Friday, 28 December 2012


by Robin Dunn

I would have your joy. It is the hardest to sell. The hardest to acquire. It is a beautiful thing, joy. Something I have worked hard here in Los Angeles to make marketable, to make translatable into media my buyers can perceive and understand.

People of Earth, listen. The time we know is only now. It’s now; here we are, seconds ticking by. Why not make an investment? In your future. In the trade routes we have only begun to establish here in your region.

Your joy is so beautiful. Log in to Facebook and click ‘Like’ on “Joy Sell.”

Author bio: Robin Wyatt Dunn lives in The Town of the Queen of the Angels, El Pueblo de la Reina de Los Angeles, in Echo Park. He is 33 years old.

Wednesday, 26 December 2012

Editorial - 2012

No story from me this Wednesday. Instead I want to say thank you to everyone for reading and contributing to 101 Fiction this year.

We've had six months of fantastic contributor drabbles, beginning with Peter Newman's excellent Dismissed, and ending 2012 with Robin Dunn's Joy this coming Friday. We've already got some great stories lined up for the first few months of 2013 too. I can't wait for you to read them.

Since August there's been a 101 Fiction Tumblr as well, if you like your tiny fiction delivered that way. And I added a little page on drabbles a few weeks ago.

I've been looking back through the past six months' 101s, and it's really difficult to pick favourites without providing links to almost every single piece. I kinda think that's a pretty good sign (even if it's a bit of a cop-out too ;) ). I don't accept all the pieces I'm sent, and I'm really happy with every one I've let through.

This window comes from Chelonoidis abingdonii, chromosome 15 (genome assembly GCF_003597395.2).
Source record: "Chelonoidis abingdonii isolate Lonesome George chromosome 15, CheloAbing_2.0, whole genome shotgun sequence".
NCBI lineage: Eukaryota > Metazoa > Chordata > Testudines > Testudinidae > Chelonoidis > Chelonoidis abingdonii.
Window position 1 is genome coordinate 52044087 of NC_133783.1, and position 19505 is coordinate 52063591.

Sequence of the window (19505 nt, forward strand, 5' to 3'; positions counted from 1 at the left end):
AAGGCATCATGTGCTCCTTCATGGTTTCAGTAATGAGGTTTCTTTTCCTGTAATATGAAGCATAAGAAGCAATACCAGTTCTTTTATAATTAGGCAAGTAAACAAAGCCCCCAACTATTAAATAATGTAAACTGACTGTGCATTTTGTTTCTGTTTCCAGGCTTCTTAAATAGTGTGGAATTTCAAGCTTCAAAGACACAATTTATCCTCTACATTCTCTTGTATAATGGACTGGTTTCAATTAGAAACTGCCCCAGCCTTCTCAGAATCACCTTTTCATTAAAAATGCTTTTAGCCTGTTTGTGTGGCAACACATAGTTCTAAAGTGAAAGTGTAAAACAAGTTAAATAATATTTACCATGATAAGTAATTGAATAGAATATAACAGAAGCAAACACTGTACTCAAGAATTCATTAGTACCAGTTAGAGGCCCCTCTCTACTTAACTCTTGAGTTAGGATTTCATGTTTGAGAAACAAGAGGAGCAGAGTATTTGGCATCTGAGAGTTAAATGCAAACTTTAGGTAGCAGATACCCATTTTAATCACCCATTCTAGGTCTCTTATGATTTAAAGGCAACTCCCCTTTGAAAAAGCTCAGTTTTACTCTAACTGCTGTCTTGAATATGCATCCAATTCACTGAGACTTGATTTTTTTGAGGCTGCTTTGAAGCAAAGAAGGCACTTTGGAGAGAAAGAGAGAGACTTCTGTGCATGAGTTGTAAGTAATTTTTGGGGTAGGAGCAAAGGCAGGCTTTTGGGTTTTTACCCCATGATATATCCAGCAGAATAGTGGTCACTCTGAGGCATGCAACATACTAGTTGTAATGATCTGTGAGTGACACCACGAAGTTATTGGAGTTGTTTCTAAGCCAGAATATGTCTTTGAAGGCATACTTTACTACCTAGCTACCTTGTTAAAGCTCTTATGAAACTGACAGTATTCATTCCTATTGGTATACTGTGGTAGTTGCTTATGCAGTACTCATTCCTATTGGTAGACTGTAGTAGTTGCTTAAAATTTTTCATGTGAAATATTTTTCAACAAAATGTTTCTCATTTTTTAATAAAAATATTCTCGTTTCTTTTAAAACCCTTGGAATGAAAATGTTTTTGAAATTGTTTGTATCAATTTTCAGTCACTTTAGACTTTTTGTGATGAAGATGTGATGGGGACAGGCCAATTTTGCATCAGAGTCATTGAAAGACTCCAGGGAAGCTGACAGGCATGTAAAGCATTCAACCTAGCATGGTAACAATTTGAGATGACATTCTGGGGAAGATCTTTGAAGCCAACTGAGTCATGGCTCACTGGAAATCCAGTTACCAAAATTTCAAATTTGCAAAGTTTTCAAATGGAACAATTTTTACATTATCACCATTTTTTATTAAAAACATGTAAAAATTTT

So, thank you. =)

Merry Christmas, and a happy New Year.

John Xero.

Friday, 21 December 2012


by Jessie Woods

We stood in a circle of make-believe stones, waiting for the man we built from mud and twigs to rise. He'd turn us into zombies, replace tooth fairies with shrunken heads. We'd find fingers in gumbo soup. We called it a day. We found him in mirrors. Our dreams turned to rancid butter. We hunted the darkness in packs of scavenger sevens. Telephone wires spilled scratchy voices. We whispered the names of ghost towns to our sickly grandmothers. They crossed themselves and died. When the great storm hit, we locked ourselves in our rooms. We grew bigger than our shadows.

Author bio: Jessie Woods lives in New Jersey. He has been published in Veil, Short-Story.Me and elsewhere.

Wednesday, 19 December 2012


by John Xero

Gerry drifted through space, slowly spinning, one more piece of debris in an expanding cluster. Karl floated nearby.

"Brilliant plan, Karl. Fucking brilliant."

Karl said nothing.

Gerry flexed the stiff joints of his spacesuit, old habit, staving off the muscle atrophy that set in under zero-G. Not that it mattered anymore. No one knew where they were - one of the many joyous hazards of unlicensed prospecting.

Karl had been safely inside the ship, unsuited. Dead now, of course.

Gerry checked his air. Two days.

He wondered which was worse, to die in a flash of terror, or in drawn-out anticipation.

Author bio: Life is, of course, dying in drawn-out anticipation. John Xero is a realistic optimist, he likes to believe the best will happen, but knows it probably won't. ;)
Twitter, and occasional blog.

Friday, 14 December 2012


by Milo James Fowler